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What You Need To Know About the Assets Law?

by Rene Rocamora

April 2004

How I was able to obtain Fua's Assets & Liabilities?

Is your elected official in compliance with Republic Act 6713?

RA 6713 otherwise known as the Assets Law requires all government officials and employees to report every year their property, business interests, and relatives in government service. The deadline for filing the statements is every April 30. The rules and regulations drawn up by the Civil Service Commission for RA 6173 requires fairly detailed descriptions of the entries to the SALs. They must indicate the kind of land, location (including house number and street name), and the assessed and fair market values and acquisition costs of their real properties. They must identify the agencies to which they are indebted when they report their liabilities.

The Assets Law which has been designed after United States financial disclosure laws provides the basis for ordinary citizens to review the financial conditions of their elected officials.

The U.S.-based Center of Public Integrity, which has examined financial disclosure laws in America’s 50 states, points out that disclosure reports are often the public’s only source of information about their representatives’ sources of income. “For that reason, the reports are often a better indicator of motivation on the part of lawmakers than campaign contributions,” it says.

The Center says the idea behind requiring U.S. state legislators to file personal financial disclosure reports stems from the philosophy that public office is a public trust. “To maintain that trust, to safeguard the relationship between the elected and the electorate, lawmakers are expected to draw a line between their public actions and their private activities and interests,” it says.” If they fully disclose those activities and interests, others – their constituents, news organizations, and their peers in the legislature – are at least armed with the information they need to decide whether a particular lawmaker's actions have been influenced by factors other than the public good.”

The penalties for non-compliance are imprisonment of up to five years, P5,000 fine and disqualification from public office.

A provision in RA 6713 mandates full public disclosure of financial declarations made by public officials. Thus, the Statements of Assets and Liabilities, including whatever annexes they may contain, are public documents that can be accessed by anyone within reasonable working hours. Citizens can request for either ordinary photocopies or certified true copies of the statements, the cost of which they will shoulder.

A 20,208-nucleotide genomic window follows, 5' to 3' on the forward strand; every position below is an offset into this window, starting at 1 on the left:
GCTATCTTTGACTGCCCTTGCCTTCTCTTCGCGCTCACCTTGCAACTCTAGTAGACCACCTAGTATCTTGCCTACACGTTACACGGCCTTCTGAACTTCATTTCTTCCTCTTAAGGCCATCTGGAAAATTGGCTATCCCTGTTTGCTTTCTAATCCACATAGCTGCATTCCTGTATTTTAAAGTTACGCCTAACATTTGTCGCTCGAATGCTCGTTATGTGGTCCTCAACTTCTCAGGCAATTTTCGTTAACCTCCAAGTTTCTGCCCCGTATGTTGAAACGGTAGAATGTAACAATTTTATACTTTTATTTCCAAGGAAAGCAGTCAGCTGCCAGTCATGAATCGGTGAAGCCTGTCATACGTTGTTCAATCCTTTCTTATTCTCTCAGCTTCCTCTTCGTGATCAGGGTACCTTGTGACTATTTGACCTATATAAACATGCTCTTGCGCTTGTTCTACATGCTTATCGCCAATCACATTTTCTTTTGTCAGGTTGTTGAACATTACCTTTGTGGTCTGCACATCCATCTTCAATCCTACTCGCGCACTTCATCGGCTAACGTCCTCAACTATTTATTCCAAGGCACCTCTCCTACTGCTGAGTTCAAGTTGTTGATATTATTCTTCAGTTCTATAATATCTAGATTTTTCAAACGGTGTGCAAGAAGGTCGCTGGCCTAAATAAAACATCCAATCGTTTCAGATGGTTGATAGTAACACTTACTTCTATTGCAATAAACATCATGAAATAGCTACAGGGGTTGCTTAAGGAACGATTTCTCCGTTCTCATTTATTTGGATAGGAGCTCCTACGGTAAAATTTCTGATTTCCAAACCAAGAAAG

The following offices are supposed to have copies of SALs.

The President, Vice President, and members of the Cabinet
The office of the President - 735-6053 / 735-6085
The office of the Vice President - 832-7571 / 832-7554
The office of the Executive Secretary - 736-1165 / 736-1012
The records office of the Malacañang Palace – 736-1064 -
The Office of the Ombudsman – 528-0659
Provincial governors, vice governors, mayors, vice mayors, other local officials
Office of the Deputy Ombudsman for Luzon – 528-0647 / 528-1467
Office of the Deputy Ombudsman for Visayas – (032) 253-8609 -
Office of the Deputy Ombudsman and Mindanao – (082) 221-3431
AFP personnel - Office of the Deputy Ombudsman for the military – 734-5504
Representatives - Office of the Secretary General, House of Representatives – 931-5001
Senators - Office of the Senate Secretary – 552-6601 / 552-6854
Members of the Judiciary - Supreme Court - 523-0679 / 523-2113

What should public officials declare?

1. Real properties –land (residential, commercial, agricultural etc.), houses and buildings (apartments, townhouses) together with improvements

Improvements –valuable additions of betterment on real property which enhances its value -

Assessed value – the appraisal or assessment of real property made by the city, provincial or municipal assessor -

Current fair market value –actual value, that is, the fair value of the property as between one who wants to purchase and one who wants to sell it -

2. Personal properties – properties for personal use such as cash in banks, cash on hand, jewelry, appliances, furniture and fixtures, books, cars stocks, bonds and the like -

brief description of the property e.g. real property – farmland, residential house; personal property – car: 1978 model, Toyota -

Mode of acquisition – manner by which the property is acquired, e.g. inheritance, donation, purchase etc -

3. Creditor – person, group of persons or company to whom one is indebted or whom payment is due e.g. GSIS or loans, PhilAm for insurance, rent -

4. Nature of business interest – refers to business interest whether as proprietor, investor, owner, partner, shareholder, officer, managing director, executive, creditor, lawyer, legal consultant, or adviser, financial or business consultant, accountant, auditor and the like -

5. Relatives up to the fourth degree of consanguinity and affinity – spouse, children up to 18 years of age, parents, brothers and sisters and their spouses, nephews and nieces and their spouses, first cousins and their spouses, bilas, inso, balae, step parents, half brothers and half sisters and their spouses.

Source: Philippine Center for Investigative Journalism